Despite the importance that Arendt placed on nuclear violence, Jonathan Schell (2010, 248–50) has lamented the fact that Arendt (2007b) never gave nuclear weapons a sustained book-length treatment, which he finds remarkable given her life-long fascination with genocide and violence to cultural “plurality”. For Schell, Arendt’s most strident writing on the nuclear question can be found in her posthumously published works of otherwise dormant manuscripts, The Promise of Politics (2005). Described by Schell as a “plum pudding” of incomplete thoughts and unrefined lines of argument about the meaning of politics, Arendt turns her attention quite directly to the nuclear question in stating that alongside totalitarianism, nuclear weapons “ignite the question about the meaning of politics in our time,’ which is so central to Arendt’s oeuvre. For Arendt (2007b), “[t]hey are fundamental experiences of our age, and if we ignore them it is as if we never lived in the world that is our world”. It is here that Arendt goes further by most directly evoking the scientific fact of humanity’s cosmic origins in both cosmic life and death processes as well as its literal bringing home to Earth via processes of nuclear technology:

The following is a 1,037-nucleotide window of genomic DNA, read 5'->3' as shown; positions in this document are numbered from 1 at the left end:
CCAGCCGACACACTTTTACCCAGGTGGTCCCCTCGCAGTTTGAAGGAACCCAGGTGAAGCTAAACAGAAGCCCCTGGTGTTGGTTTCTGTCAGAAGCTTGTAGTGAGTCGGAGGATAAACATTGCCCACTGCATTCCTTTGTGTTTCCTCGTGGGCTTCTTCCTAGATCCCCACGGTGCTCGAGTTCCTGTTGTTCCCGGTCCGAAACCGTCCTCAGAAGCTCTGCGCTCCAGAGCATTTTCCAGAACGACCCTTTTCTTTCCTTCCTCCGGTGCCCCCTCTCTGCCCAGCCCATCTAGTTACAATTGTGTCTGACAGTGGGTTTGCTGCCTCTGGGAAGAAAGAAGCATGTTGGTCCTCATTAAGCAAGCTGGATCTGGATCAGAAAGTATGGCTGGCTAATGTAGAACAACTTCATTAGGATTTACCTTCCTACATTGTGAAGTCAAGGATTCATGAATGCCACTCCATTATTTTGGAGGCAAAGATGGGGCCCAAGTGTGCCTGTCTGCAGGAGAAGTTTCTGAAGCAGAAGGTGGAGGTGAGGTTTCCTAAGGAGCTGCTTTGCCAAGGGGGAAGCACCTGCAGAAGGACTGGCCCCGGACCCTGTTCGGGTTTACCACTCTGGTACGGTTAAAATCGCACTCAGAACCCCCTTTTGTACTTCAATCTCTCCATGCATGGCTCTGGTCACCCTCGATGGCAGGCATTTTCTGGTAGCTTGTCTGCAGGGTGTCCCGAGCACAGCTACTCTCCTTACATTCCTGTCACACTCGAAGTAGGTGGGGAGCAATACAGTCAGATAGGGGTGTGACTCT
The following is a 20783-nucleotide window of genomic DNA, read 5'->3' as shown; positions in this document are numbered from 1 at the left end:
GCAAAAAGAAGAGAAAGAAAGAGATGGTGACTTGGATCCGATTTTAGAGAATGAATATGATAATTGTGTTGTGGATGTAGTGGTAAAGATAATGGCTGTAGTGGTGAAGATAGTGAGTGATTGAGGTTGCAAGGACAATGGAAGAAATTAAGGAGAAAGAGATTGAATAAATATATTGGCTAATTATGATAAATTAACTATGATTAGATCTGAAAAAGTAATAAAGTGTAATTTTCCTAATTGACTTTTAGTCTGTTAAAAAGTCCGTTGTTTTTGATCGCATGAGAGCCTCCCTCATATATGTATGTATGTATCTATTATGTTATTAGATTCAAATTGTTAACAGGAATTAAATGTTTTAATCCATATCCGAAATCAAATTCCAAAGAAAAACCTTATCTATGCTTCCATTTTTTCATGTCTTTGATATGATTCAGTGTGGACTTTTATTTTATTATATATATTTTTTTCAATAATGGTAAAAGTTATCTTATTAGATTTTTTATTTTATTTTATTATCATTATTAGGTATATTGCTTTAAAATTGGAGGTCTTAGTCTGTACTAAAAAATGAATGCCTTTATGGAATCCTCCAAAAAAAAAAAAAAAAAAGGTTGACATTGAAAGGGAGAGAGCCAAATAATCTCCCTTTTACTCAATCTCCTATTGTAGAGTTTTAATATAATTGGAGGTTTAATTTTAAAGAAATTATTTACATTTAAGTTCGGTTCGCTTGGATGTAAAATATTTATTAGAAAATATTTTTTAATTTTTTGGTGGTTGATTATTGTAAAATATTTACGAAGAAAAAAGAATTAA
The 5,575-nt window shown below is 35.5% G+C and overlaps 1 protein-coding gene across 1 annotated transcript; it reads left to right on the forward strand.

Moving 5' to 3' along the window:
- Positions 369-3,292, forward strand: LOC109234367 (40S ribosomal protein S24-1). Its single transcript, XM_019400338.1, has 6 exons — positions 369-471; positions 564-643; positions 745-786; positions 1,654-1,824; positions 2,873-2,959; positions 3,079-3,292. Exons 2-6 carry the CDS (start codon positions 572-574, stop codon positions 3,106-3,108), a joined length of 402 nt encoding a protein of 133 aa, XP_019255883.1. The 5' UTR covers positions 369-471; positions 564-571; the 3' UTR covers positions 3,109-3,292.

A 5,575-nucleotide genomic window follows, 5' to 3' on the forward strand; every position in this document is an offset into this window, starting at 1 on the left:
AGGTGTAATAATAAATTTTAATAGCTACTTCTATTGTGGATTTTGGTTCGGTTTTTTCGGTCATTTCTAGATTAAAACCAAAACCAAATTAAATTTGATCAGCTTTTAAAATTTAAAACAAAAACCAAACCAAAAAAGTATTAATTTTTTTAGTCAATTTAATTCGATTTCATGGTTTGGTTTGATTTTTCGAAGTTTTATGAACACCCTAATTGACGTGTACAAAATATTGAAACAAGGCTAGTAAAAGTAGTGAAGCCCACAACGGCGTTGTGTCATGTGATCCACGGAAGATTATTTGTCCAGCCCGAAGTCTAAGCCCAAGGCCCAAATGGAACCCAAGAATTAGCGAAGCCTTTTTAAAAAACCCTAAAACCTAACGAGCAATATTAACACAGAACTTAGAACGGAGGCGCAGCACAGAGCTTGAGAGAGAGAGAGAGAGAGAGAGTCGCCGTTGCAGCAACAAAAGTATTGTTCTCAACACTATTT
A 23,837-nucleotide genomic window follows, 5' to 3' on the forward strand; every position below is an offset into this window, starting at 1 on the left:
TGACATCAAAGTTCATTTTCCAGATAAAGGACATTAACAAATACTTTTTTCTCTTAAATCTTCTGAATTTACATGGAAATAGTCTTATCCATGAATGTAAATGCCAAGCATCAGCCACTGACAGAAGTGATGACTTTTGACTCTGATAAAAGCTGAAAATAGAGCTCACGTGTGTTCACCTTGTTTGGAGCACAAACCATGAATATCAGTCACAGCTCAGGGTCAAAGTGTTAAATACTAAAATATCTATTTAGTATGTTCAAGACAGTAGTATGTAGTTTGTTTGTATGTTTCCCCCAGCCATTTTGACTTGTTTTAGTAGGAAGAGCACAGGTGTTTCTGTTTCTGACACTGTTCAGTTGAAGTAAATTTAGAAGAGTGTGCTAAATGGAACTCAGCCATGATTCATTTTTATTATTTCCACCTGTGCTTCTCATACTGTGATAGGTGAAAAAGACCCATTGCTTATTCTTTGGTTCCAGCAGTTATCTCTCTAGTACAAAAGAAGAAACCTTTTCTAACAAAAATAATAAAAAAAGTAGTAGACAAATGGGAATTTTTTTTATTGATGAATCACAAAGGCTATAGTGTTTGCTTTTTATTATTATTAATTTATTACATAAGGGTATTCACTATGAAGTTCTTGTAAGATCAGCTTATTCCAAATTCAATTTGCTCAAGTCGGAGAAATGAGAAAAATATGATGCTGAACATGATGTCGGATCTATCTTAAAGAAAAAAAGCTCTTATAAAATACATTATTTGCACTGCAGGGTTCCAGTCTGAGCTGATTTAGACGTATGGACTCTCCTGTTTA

“[…] for it is not natural processes that are unleashed here. Instead, processes that do not occur naturally on earth are brought to earth to produce a world or destroy it. These processes themselves come from the universe surrounding the earth, and in bringing them under his control, man is here no longer acting as a natural organic being but rather as a being capable of finding its way about in the universe, despite the fact that it can live only under conditions provided by earth and its nature.”
More important still is the passage where Arendt (2007b) asserts that, in relation to this “horror of an energy that came from the universe”:
“The emergence within politics of the possibility of absolute physical annihilation is that it renders such a retreat totally impossible. For here politics threatens the very thing that, according to the modern opinion, provides its ultimate justification–that is, the basic possibility of life for all of humanity.”
Some might say that Jonathon Schell’s (1982) The Fate of the Earth attempted such an Arendtian nuclear theory. Though some, such as Foley (1982; 1983) and Richard Routley (1984), have argued quite convincingly that Schell owes more to Arendt’s former husband Günther Anders (1956; 1972) than is otherwise supposed. Schell always staunchly denied such claims, and he sadly died before I had the opportunity to talk with him in New York in 2014. Given, as Arendt herself seems to be saying, that nuclear harms are fundamentally ecological, it might be presumed that there may already be a literature to mine in Environmental Philosophy. Yet Kerry H. Whiteside’s (1994; 1998) efforts at an “Arendt-inspired ecological politics” remain among the few such resources available–and in them absolutely no mention is made of Arendt’s nuclear thought.
So if we are to have an Arendtian nuclear theory, we must now construct it ourselves.
Read more at On the Possibility of Arendtian Nuclear Theory